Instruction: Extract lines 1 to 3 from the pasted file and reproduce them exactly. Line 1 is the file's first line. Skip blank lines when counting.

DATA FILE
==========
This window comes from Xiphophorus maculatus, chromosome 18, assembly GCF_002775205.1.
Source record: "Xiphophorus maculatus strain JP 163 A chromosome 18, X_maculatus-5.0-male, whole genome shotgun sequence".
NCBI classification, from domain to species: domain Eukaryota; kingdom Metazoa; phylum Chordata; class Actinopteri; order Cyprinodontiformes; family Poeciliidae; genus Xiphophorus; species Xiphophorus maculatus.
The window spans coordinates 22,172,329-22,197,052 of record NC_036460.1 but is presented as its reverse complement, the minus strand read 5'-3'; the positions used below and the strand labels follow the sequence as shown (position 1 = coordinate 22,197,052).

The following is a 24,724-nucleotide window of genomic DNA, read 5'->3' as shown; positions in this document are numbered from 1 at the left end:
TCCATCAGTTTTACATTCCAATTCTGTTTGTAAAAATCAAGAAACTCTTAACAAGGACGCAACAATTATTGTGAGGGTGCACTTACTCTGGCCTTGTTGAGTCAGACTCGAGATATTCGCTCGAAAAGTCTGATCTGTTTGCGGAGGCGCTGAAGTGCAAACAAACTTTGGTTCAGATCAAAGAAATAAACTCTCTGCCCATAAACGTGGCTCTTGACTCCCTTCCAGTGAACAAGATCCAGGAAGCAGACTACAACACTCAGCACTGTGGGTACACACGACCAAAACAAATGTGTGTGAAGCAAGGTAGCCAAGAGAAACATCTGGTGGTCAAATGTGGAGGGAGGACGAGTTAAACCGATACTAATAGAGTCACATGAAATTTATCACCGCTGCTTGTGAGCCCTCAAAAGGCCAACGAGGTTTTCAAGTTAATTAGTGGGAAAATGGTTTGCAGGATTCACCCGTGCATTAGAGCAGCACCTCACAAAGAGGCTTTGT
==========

This window comes from Xiphophorus maculatus, chromosome 18, assembly GCF_002775205.1.
Source record: "Xiphophorus maculatus strain JP 163 A chromosome 18, X_maculatus-5.0-male, whole genome shotgun sequence".
NCBI classification, from domain to species: domain Eukaryota; kingdom Metazoa; phylum Chordata; class Actinopteri; order Cyprinodontiformes; family Poeciliidae; genus Xiphophorus; species Xiphophorus maculatus.